Jazzed Up About Reviving D.C. Landmark

By Anita Huslin
Washington Post Staff Writer
Monday, February 25, 2008

A vibrant jazz and swing culture bloomed in D.C. in the last century and then faded after the racial upheaval of the 1960s. Last week, an eclectic group of Washingtonians gathered to revive an architectural landmark at the epicenter of that history.

Alfred C. Liggins III, chief executive of Radio One, opened his D.C. home Thursday night to kick off a fundraising campaign for the restoration of historic Howard Theater. Among the guests were the well-heeled and well-connected of Washington's business community, mostly African Americans, who needed little education on the significance of the venue.

"My grandmother used to perform at the Apollo and the Howard," Liggins said, holding up a pink album cover showing a young Helen Jones Wood, posing with a trombone in her hands and fellow members of the International Sweethearts of Rhythm around her. The "all girl" swing band broke Howard Theater records by selling more than 35,000 tickets for their performances during one week in the 1940s.

The District reached a deal last month with local developer Chip Ellis to provide up to $15 million in grants and tax incentives for theater renovation after Liggins agreed to relocate his company from Lanham to the Shaw neighborhood. That opened the door for the preservation fundraising campaign to begin, Ellis said.

His plan is to revive the area as a culture hub by creating crossover opportunities between the nation's largest African American broadcasting and media company and the nation's oldest black urban theater. For example, performers who come to the theater will be able to walk around the corner to the new $100 million Radio One street-level studios to do interviews. Students will be able to take classes with the Washington Jazz Arts Institute at the theater, and music lovers can enjoy dinner while watching live stage acts.

The campaign comes as a downturn in the real estate market has delayed and canceled projects throughout the region. Radio One is going through its own struggles, last week having reported losses totaling $387.1 million for 2007.

But that hasn't cooled their ambitions. Developer Thomas Hart Jr. plans to build a boutique hotel across from the Howard. Real estate executive Ernie Jarvis plans to lease retail space on the bottom floor of the Radio One building, which is also slated to include several hundred new condominiums. The building will be close to the Shaw-Howard University Metro stop along Seventh Street NW between S and T streets.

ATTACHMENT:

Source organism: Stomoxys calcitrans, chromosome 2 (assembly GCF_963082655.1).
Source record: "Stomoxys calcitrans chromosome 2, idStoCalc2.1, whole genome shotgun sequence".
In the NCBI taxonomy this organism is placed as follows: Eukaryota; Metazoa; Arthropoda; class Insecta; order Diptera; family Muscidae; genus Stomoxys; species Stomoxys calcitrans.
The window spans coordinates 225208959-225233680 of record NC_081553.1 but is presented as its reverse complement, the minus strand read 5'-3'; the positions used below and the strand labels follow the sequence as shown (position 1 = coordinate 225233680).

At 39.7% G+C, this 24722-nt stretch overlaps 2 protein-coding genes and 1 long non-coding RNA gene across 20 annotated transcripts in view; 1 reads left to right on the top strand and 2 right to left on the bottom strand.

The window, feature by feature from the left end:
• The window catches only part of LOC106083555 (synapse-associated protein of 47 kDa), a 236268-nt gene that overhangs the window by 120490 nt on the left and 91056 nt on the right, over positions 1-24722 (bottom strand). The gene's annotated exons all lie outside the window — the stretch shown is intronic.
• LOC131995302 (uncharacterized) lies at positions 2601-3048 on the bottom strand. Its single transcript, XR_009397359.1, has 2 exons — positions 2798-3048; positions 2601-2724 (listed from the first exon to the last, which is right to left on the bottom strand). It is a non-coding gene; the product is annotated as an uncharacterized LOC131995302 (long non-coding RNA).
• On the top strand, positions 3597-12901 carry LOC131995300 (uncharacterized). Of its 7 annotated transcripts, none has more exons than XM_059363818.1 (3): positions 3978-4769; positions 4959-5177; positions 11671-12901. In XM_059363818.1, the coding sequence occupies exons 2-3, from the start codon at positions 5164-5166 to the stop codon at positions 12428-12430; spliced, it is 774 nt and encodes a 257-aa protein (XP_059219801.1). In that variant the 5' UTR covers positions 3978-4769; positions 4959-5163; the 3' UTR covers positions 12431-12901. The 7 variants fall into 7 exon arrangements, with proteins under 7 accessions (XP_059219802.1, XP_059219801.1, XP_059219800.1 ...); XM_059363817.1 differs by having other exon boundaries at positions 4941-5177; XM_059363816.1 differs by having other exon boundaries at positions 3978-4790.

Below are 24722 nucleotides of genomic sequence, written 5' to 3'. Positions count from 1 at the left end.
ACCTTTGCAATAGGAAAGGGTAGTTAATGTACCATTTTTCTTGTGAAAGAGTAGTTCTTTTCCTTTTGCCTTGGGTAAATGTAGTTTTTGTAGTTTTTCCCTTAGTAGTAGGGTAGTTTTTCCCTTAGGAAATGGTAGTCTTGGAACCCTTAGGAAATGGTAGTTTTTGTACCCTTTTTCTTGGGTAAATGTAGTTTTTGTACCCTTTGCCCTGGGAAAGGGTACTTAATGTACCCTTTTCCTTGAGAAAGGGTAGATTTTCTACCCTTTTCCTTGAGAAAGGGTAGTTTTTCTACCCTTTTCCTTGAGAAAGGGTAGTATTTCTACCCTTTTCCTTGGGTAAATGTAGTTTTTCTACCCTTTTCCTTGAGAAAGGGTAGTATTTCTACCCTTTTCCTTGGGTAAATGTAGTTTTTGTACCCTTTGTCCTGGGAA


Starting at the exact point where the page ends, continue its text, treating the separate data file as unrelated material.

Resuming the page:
"That's what gets me up in the morning," said Ellis, who asked Liggins to head the fundraising committee, which needs to raise $10 million to $14 million for the theater restoration. Ellis, who has been friends with Liggins since ninth grade, brought the property to his attention several years ago. The site, they said, could spur redevelopment in the surrounding neighborhood, where Liggins's mother, Cathy Hughes, got her start in the radio business.

Since history defines destiny, it should be preserved by the communities that make it, said Hughes, who attended the fundraiser.

"How did I get to be such a strong woman?" she said, standing in a white tent that turned Liggins's back yard into a solarium. "It was because of Aunt Tiny . . . and 15 other women who were part of the International Sweethearts."

"But our history keeps getting lost. Our history keeps getting confused, and our history keeps getting corrupted because we do not control it," she said, to enthusiastic applause and clanking of champagne glasses. "We will not be ignored. We will not be forgotten."

Karl Cole, who grew up in the neighborhood around the Howard, recalls the theater as more than a music center. "It was a cultural center," he said. "It was a place where people would come together to listen to music."

In the theater's heyday, the neighborhood around the theater gave back to performers, offering their homes as hotels and serving meals to the musicians, who had few options for food and lodging during segregation.

Even after segregation ended, the hospitality continued. Barbara Jackson, who has owned a custom tailoring, dry cleaning and shoe repair business in downtown Washington for nearly 40 years, recalls Hughes bringing Dizzy Gillespie around for some of her home-cooked chicken wings when he was in town to do a show.

"Eventually he ended up coming to the shop when he was in town, and we'd do his suits for him," Jackson said. "And the rest, of course, is history."

Liggins said he hopes to leverage his experience as an Apollo Theater board member for the Howard's benefit. Last week's party also brought out several political leaders, including former D.C. mayor Marion Barry, who browsed the elegant buffet table. Former D.C. Council member Charlene Drew Jarvis (mother of Ernie Jarvis, one of Ellis's partners in the development) and Gary Flowers, executive director of the Black Leadership Forum, sipped "Ella Fitzgerald" champagne cocktails. And Pepco government relations executive Bev Perry sat munching ribs in the kitchen with Hughes and her son.

"It just makes sense," Liggins said earlier. "We wanted to move back in the city. My mother started her career at Howard University. So we've got deep roots in that neighborhood. It just fits with what our company should be about."

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